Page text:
WCSFP ’19: Factual producers explore how to tackle true crime

TOKYO — The final day of the 2019 edition of World Congress of Science & Factual Producers kicked off today (Dec. 5), with a dive into one of the hottest ...
December 5, 2019

TOKYO — The final day of the 2019 edition of World Congress of Science & Factual Producers kicked off today (Dec. 5), with a dive into one of the hottest and enduring trends in non-fiction: true crime.

“Killer Ratings: Why Crime Pays” was moderated by Sara Ramsden, creative director of Love Productions. Speakers were Edward Hersh, founder and principal and StoryCentric; Carsten Oblaender, co-president and CEO of Story House Productions; Fatima Salaria, head of specialist factual at Channel 4; and Navid Bahadori, executive producer at Broken Yellow.

The speakers covered a lot of ground during the panel, from duty of care, to the mechanics of storytelling, to the ethics of exploitation and more.

Speaking about C4 and HBO’s Michael Jackson exposé Leaving Neverland, Salaria started things off with a discussion of the UK pubcaster’s responsibility to survivor’s of sexual abuse who come forward, including the subjects of the film, who allege that Jackson abused them as children.

“In terms of protecting the victims, we abide by Ofcom rules. We have an incredibly detailed duty of care to not just victims like this, who take part in our documentaries, but even in series that we’ve done, in specialist factual like What Makes a Murderer?, we have a very considered approach to what we want to do,” said Salaria.

“We will sit there and we will talk through the implications of what we’re going to be revealing, what we’re going to be talking about. It’s a long and very well thought-out process. Aftercare to us is incredibly important, so it doesn’t just end once the program’s gone out.”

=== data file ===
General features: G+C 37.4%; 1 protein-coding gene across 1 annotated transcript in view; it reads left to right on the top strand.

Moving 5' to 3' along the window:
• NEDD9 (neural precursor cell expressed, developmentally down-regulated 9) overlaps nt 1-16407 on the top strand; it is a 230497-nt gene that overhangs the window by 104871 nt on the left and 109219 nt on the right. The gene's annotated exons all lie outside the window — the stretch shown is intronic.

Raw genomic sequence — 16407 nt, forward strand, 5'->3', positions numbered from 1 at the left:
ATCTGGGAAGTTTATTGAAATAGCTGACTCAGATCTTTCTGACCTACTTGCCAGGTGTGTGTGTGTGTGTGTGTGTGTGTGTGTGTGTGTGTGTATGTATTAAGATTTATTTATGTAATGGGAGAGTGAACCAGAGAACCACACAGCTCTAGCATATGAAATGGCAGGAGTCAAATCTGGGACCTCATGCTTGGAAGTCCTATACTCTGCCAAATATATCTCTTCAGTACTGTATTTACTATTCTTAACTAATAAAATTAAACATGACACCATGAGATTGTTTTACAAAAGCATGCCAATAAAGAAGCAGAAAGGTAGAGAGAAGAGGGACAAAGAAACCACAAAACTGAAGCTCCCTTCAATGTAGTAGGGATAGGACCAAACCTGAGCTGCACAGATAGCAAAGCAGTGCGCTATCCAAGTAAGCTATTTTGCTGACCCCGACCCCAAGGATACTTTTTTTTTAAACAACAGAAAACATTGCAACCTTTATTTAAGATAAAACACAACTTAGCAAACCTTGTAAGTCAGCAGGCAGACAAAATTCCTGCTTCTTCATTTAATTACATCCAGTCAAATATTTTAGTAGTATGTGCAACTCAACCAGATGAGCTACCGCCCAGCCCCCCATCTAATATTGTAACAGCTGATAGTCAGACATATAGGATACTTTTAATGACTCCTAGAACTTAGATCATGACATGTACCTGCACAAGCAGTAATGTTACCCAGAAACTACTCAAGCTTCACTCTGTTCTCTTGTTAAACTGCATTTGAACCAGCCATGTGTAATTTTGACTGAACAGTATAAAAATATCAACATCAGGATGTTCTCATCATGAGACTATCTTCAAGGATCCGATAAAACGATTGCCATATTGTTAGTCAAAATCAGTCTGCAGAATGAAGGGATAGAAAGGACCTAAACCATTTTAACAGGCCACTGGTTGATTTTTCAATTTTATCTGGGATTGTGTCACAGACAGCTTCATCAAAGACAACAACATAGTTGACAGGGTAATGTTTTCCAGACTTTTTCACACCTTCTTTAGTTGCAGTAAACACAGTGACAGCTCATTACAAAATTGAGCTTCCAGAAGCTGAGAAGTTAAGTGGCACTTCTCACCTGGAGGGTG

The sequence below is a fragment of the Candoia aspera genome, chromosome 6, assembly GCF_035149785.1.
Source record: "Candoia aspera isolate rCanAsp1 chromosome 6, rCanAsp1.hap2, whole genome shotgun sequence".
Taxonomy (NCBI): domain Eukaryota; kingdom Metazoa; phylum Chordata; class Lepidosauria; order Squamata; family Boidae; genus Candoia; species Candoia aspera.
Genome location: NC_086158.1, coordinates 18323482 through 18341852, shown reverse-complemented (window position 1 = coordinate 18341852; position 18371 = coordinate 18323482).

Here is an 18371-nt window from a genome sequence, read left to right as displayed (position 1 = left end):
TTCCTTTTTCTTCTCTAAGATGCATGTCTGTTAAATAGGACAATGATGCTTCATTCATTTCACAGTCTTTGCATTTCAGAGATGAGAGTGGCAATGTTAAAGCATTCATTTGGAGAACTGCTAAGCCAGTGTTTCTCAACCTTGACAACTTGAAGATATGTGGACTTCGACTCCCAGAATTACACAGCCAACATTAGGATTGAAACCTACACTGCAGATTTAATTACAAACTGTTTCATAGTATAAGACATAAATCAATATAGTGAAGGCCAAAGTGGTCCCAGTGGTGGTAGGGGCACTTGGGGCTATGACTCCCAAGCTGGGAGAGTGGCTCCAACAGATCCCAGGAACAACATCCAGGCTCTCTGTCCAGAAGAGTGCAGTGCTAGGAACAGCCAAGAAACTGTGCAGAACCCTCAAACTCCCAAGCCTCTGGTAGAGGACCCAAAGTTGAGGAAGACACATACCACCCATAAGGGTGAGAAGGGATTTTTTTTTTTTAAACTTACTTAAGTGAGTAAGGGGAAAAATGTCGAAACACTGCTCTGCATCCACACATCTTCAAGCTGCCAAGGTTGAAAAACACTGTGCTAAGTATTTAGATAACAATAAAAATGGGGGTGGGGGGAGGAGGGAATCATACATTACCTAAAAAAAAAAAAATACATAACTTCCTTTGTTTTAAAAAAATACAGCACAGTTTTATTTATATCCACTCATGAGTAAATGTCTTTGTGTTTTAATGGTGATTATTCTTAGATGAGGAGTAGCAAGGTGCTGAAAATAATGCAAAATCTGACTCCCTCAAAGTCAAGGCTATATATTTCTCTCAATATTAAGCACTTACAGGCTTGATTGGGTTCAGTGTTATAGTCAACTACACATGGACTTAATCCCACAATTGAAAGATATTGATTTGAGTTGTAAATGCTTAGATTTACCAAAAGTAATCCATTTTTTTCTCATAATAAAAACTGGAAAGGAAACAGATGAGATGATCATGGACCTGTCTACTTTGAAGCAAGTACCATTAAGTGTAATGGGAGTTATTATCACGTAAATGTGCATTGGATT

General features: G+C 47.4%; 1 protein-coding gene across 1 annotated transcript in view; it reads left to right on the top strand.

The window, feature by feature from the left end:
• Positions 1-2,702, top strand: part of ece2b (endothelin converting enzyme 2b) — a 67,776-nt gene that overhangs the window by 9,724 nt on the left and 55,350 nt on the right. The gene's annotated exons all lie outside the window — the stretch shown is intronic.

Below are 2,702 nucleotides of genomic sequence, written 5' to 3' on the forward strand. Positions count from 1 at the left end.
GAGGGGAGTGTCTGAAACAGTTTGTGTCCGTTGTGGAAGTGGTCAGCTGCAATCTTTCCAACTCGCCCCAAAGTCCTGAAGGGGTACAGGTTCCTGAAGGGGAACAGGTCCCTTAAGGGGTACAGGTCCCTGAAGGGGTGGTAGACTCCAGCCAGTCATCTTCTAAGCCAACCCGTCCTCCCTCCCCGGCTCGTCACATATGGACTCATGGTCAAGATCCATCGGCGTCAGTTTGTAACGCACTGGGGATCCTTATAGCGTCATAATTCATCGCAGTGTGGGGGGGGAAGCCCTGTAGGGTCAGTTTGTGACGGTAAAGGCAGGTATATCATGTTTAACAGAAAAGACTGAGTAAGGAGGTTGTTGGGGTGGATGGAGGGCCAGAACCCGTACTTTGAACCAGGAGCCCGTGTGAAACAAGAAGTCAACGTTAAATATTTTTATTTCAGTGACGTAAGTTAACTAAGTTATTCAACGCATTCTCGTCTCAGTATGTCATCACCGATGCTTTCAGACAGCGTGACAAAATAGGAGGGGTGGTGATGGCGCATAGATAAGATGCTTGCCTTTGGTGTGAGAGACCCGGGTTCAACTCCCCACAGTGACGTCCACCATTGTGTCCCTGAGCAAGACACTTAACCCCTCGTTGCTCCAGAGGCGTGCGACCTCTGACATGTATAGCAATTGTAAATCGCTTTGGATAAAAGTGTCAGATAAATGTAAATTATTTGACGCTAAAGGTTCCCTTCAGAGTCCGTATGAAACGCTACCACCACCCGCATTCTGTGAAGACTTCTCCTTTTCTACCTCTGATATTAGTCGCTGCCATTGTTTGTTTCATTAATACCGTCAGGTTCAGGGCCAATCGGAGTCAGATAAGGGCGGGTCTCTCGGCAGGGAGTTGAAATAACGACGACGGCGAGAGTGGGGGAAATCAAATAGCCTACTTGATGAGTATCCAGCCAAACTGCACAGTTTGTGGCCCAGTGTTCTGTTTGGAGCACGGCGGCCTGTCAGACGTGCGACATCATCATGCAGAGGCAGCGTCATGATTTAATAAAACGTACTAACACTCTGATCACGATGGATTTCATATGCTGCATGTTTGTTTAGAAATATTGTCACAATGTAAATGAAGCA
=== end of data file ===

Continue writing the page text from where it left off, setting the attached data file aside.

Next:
A title like Leaving Neverland also brings up the thorny issue of libel in true crime, and whether such subjects can even be approached without a robust legal strategy.

Bahadori sidesteps the issue in his animated true crime short-form series The Twist, which focuses on stories in the past, where most of the principles are deceased.

“Our slender team of researchers of two or three maximum, we’re looking for cases where the majority of our subjects have passed, and that would give us an easier pathway in terms of legal defamation,” he explained.

That focus also allows for stories that older audiences remember and are eager to revisit, while younger audiences are brought in through the novelty of stories they’ve yet to be exposed to.

Meanwhile, Hersh broke down some of the mechanics of true crime, or what works and what audiences are looking for, which currently tends to skew towards “emotional storytelling,” he said.

“And there is what I think we’re all thinking about is the Netflix impact, which is to be more cinematic. Not the traditional recreation, or somebody pointing at a chart.”

The current trend is toward a slower narrative build up and the use of more real footage than recreations, he continued.

Having said that, Hersh also cautions producers to be aware of the different forms of true crime when pitching, and to carefully consider the types of stories they’re telling, and what the best tools are depending on the angle or approach.

“When we talk about crime programming, we’re really talking about two kinds of programs,” he explained. “There’s the incredible work that Fatima and her team did, which is really investigative programming. That is investigative journalism. There are investigative stories, and then there are stories of investigations. They tell not investigative stories, but the story of an investigation.”

The panel ended with speakers addressing a question from the audience — a question likely on everyone’s mind as true crime continues to flourish, seemingly invincible in the factual world.

The question: have we reached peak true crime? And will the true crime bubble burst?

The short answer, in the eyes of the panelists, is no. True crime is here to stay, in some form or another. Whether that means high-production values, recreations, first-person narratives, animation, or any other narrative techniques that may emerge.

True crime may change and evolve, but it’s not going anywhere.

“I don’t think we’re ever going to lose the thirst for these stories,” said Salaria.

The 2019 World Congress of Science and Factual Producers in Tokyo, Japan, wrapped up today (Dec. 5).

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